Where Welish's book is deliberately and overtly theoretical, non-biographical and somewhat intellectually distanced from its emotional concerns, Oliver's goes straight for the heart, the soul, the 
jugular. A book about mourning--a beloved son, a beloved brother--the poems often devolve, or ascend, into prayer, or sometimes chant. 

From the poem "grace":

           by vocation i shall call my brother


          by desire i shall call my mother

   minor god,

          by birthright i shall call my father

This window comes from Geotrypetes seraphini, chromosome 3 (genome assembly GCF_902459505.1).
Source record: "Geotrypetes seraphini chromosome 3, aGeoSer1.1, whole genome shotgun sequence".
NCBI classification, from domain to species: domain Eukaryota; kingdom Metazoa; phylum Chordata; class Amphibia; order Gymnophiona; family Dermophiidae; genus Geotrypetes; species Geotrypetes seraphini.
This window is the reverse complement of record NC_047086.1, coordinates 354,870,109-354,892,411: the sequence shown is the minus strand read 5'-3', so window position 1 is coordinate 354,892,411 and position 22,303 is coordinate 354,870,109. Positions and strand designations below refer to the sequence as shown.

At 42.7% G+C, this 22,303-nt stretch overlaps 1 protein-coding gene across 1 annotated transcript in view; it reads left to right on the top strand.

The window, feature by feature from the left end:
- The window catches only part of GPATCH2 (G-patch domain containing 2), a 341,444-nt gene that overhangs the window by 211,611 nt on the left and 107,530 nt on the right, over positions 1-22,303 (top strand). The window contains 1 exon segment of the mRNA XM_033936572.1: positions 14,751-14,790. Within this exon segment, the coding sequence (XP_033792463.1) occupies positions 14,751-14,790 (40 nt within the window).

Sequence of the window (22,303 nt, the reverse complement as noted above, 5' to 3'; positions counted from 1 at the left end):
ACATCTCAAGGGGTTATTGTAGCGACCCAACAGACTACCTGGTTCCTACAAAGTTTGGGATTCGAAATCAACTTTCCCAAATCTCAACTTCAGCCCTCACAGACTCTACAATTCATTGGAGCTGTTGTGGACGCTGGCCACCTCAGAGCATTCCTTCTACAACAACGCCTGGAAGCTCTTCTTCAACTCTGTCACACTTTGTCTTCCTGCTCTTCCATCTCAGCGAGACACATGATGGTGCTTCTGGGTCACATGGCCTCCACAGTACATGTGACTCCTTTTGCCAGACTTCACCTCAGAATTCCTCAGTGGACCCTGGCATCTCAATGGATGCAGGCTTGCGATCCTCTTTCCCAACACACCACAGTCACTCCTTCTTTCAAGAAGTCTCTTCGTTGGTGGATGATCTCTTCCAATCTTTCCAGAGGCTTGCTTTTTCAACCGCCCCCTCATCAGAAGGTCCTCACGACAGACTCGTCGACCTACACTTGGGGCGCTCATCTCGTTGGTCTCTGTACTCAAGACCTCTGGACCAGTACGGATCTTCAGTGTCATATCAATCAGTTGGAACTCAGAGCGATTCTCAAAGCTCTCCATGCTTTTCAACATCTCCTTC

The long, shape-shifting sequence "an arriving guard of angels, thusly coming to greet," which also includes a starkly gorgeous epistolary prose section to her son--"what do you wear out there? i wish you could have taken your new shoes with you. i'm so proud of you. i'm so sorry for the way you died."--as well as list sections, found text, and other experiments in form, offers this trancelike song:

    beautiful boys girls beautiful

   beautiful girls boys beautiful

   beautiful boys girls beautiful

   i'm extending to you this oh

   i'm extending to you this oh oh o ho

which continues on awhile further. I found these incantatory moments completely compelling and affecting. It is as if the grief, and the love, in these pages are too large to be contained by any kind of static or consistent form.